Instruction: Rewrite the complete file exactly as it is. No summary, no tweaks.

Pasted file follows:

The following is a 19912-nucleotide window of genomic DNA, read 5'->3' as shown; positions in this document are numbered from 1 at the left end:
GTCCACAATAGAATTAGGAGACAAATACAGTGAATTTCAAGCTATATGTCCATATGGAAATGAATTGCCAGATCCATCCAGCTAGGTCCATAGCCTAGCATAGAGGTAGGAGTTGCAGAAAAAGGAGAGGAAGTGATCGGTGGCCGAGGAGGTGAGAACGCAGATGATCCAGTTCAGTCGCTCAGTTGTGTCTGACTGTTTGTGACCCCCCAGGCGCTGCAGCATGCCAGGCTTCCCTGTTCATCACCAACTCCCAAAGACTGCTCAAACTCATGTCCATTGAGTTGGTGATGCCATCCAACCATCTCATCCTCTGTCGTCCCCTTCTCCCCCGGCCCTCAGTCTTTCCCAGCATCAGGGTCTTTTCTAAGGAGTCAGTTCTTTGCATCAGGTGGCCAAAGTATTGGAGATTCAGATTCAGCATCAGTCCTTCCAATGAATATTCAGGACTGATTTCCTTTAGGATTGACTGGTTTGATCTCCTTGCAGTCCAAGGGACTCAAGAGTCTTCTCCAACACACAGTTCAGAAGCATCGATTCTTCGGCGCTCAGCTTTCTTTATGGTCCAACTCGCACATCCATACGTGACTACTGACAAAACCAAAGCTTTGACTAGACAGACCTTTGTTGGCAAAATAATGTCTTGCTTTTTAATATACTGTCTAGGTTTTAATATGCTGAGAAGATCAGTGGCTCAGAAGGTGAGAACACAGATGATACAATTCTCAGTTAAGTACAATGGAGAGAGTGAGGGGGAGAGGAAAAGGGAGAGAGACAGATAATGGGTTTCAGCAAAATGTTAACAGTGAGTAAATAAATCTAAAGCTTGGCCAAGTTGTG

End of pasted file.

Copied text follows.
The following is a 19912-nucleotide window of genomic DNA, read 5'->3' as shown; positions in this document are numbered from 1 at the left end:
GTCCACAATAGAATTAGGAGACAAATACAGTGAATTTCAAGCTATATGTCCATATGGAAATGAATTGCCAGATCCATCCAGCTAGGTCCATAGCCTAGCATAGAGGTAGGAGTTGCAGAAAAAGGAGAGGAAGTGATCGGTGGCCGAGGAGGTGAGAACGCAGATGATCCAGTTCAGTCGCTCAGTTGTGTCTGACTGTTTGTGACCCCCCAGGCGCTGCAGCATGCCAGGCTTCCCTGTTCATCACCAACTCCCAAAGACTGCTCAAACTCATGTCCATTGAGTTGGTGATGCCATCCAACCATCTCATCCTCTGTCGTCCCCTTCTCCCCCGGCCCTCAGTCTTTCCCAGCATCAGGGTCTTTTCTAAGGAGTCAGTTCTTTGCATCAGGTGGCCAAAGTATTGGAGATTCAGATTCAGCATCAGTCCTTCCAATGAATATTCAGGACTGATTTCCTTTAGGATTGACTGGTTTGATCTCCTTGCAGTCCAAGGGACTCAAGAGTCTTCTCCAACACACAGTTCAGAAGCATCGATTCTTCGGCGCTCAGCTTTCTTTATGGTCCAACTCGCACATCCATACGTGACTACTGACAAAACCAAAGCTTTGACTAGACAGACCTTTGTTGGCAAAATAATGTCTTGCTTTTTAATATACTGTCTAGGTTTTAATATGCTGAGAAGATCAGTGGCTCAGAAGGTGAGAACACAGATGATACAATTCTCAGTTAAGTACAATGGAGAGAGTGAGGGGGAGAGGAAAAGGGAGAGAGACAGATAATGGGTTTCAGCAAAATGTTAACAGTGAGTAAATAAATCTAAAGCTTGGCCAAGTTGTG